The length of training varies from one state to another, with some requiring as little as 250 hours. Others, like Alabama, require as much as 1,000 hours of training. For every specific field of esthetics, there may be a specific license required.
Choosing Your Specialty
Your choices for the esthetic career range from a standard to a more specialized esthetician. If you go for the specialized spectrum, you could end up working in a medical office. When you register for training, ensure you get the right mix of courses necessary to pursue the type of employment you want.
Some of the units encompassed in the courses include cosmetic sciences, safety and sterilization, and hair removal and waxing. You'll also learn about makeup techniques, human physiology, and about the skin.
The importance of studying the skin is so that you're able to understand skin conditions relevant to your career. Body treatments include exfoliation, cleansing, and extracting, among others. Makeup techniques and task details vary depending on the type of event the client wants to attend.
For example, the make-up look for a bridal function differs from that of an official event.
In your training, you’ll also learn about business skills like management, accounting, and other skills that make your business stand out.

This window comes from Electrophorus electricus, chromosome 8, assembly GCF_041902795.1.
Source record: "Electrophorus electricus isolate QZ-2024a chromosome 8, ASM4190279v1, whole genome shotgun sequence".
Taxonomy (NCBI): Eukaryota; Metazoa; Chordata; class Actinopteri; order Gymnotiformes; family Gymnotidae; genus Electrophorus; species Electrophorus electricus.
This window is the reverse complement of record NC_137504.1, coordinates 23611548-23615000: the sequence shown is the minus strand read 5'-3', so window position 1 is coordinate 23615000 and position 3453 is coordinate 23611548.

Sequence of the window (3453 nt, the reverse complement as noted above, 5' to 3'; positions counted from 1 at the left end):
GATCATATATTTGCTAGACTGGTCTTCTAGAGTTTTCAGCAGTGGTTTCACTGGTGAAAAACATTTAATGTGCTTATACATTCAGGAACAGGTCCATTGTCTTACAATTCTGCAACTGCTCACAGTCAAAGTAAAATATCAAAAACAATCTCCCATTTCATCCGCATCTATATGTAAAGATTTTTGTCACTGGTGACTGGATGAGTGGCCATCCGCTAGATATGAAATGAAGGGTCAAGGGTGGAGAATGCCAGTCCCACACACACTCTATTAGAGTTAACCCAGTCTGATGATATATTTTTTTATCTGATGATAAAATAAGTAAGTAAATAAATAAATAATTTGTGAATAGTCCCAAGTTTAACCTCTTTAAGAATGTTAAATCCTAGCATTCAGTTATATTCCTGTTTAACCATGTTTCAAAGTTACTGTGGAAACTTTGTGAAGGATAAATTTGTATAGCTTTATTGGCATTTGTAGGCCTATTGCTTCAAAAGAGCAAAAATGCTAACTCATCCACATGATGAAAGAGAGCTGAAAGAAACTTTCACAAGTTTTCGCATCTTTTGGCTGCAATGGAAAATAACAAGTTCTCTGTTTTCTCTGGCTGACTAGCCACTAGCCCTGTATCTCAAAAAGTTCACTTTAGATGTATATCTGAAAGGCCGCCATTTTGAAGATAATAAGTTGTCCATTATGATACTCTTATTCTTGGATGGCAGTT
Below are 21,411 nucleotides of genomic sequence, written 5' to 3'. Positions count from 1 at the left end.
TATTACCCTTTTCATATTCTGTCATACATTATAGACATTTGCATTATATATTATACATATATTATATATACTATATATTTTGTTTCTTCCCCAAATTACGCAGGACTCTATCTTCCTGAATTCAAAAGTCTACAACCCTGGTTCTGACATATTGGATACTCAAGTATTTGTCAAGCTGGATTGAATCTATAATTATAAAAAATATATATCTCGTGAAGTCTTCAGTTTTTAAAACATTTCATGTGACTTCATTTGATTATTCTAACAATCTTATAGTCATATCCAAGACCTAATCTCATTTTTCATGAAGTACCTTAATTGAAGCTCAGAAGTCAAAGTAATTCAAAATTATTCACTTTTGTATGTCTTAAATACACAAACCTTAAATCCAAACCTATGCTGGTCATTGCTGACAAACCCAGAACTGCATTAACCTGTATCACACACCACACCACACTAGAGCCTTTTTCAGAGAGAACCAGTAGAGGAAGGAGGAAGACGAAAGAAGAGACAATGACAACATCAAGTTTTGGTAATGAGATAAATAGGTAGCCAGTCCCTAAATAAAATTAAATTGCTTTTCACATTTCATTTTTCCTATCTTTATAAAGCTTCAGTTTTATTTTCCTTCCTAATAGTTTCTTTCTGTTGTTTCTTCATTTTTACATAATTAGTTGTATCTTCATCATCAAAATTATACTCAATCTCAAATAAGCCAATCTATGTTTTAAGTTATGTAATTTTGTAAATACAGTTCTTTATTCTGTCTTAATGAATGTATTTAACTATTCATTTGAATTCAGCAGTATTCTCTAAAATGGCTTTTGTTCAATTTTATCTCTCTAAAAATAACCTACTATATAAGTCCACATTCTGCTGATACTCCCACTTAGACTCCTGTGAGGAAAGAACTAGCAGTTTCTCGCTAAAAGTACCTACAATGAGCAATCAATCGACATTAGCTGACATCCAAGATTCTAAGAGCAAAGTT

Another area of importance is infection control. Safety and sanitation are crucial components of every beauty-based program. Lastly, the program you choose should inform you about the legal aspects of the esthetic career.
Taking the Exam
Once you complete the required in-school and apprenticeship hours, the last step is to take the state board exam. This includes both written and practical tests. The latter is to make you demonstrate your skills in person.
If you aim for a career in medical esthetics, you need to take and pass a paramedical esthetician exam.
For all types of exams, there’s an application fee you must pay. The amount differs across states. Review the retake policies in your state, just in case you don’t pass in the first instance. It’s wise to know when you can retake an exam and whether this comes at an additional cost.
Once you’re through with the certification process, go out and send job applications. Better still, you can start your own esthetics business and be your own boss.
How to Become an Esthetician - Take Away
The beauty industry is quite lucrative, and the demand for various services is on the increase. One of the specialty fields is the esthetics, which deals with skin care. If you'd like to know how to become an esthetician, the first thing is to develop an interest in it.
Check your state requirements for esthetics training. The recommended number of hours differs from one state to another. Check to see that the school you enroll is accredited in your state.
Once you’re through with training, take the recommend exams and do your apprenticeship. Upon attaining the necessary credentials, it’s time to go out to the field and shine in your esthetics career. The field is wide, and the places where you can work are diverse.
If you have any ideas, be sure to share them in the comments.